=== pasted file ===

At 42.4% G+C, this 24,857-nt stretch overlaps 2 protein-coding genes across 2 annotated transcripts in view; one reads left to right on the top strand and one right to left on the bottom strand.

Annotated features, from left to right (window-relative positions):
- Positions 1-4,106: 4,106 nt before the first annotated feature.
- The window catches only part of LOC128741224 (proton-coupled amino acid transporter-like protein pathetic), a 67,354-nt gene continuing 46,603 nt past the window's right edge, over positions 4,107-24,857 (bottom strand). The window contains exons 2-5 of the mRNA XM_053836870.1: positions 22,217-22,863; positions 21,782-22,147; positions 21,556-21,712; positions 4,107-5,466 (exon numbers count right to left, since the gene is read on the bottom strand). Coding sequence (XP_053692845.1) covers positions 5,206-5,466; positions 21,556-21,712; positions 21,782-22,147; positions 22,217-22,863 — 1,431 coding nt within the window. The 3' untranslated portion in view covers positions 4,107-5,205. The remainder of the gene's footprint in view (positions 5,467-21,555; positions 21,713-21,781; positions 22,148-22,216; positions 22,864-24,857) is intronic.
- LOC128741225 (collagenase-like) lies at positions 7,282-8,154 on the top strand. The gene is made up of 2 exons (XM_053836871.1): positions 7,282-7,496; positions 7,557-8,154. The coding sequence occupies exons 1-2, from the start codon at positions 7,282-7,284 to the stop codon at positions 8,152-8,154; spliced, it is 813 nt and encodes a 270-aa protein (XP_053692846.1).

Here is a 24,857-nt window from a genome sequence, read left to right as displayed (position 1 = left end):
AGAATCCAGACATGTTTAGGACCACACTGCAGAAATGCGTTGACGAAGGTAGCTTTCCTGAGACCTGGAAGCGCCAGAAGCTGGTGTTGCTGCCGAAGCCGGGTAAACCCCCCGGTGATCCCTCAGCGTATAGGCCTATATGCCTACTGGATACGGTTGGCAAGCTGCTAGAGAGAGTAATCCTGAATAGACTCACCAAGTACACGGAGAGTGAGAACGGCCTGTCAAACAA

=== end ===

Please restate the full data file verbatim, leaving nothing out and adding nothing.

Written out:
At 42.4% G+C, this 24,857-nt stretch overlaps 2 protein-coding genes across 2 annotated transcripts in view; one reads left to right on the top strand and one right to left on the bottom strand.

Annotated features, from left to right (window-relative positions):
- Positions 1-4,106: 4,106 nt before the first annotated feature.
- The window catches only part of LOC128741224 (proton-coupled amino acid transporter-like protein pathetic), a 67,354-nt gene continuing 46,603 nt past the window's right edge, over positions 4,107-24,857 (bottom strand). The window contains exons 2-5 of the mRNA XM_053836870.1: positions 22,217-22,863; positions 21,782-22,147; positions 21,556-21,712; positions 4,107-5,466 (exon numbers count right to left, since the gene is read on the bottom strand). Coding sequence (XP_053692845.1) covers positions 5,206-5,466; positions 21,556-21,712; positions 21,782-22,147; positions 22,217-22,863 — 1,431 coding nt within the window. The 3' untranslated portion in view covers positions 4,107-5,205. The remainder of the gene's footprint in view (positions 5,467-21,555; positions 21,713-21,781; positions 22,148-22,216; positions 22,864-24,857) is intronic.
- LOC128741225 (collagenase-like) lies at positions 7,282-8,154 on the top strand. The gene is made up of 2 exons (XM_053836871.1): positions 7,282-7,496; positions 7,557-8,154. The coding sequence occupies exons 1-2, from the start codon at positions 7,282-7,284 to the stop codon at positions 8,152-8,154; spliced, it is 813 nt and encodes a 270-aa protein (XP_053692846.1).

Here is a 24,857-nt window from a genome sequence, read left to right as displayed (position 1 = left end):
AGAATCCAGACATGTTTAGGACCACACTGCAGAAATGCGTTGACGAAGGTAGCTTTCCTGAGACCTGGAAGCGCCAGAAGCTGGTGTTGCTGCCGAAGCCGGGTAAACCCCCCGGTGATCCCTCAGCGTATAGGCCTATATGCCTACTGGATACGGTTGGCAAGCTGCTAGAGAGAGTAATCCTGAATAGACTCACCAAGTACACGGAGAGTGAGAACGGCCTGTCAAACAA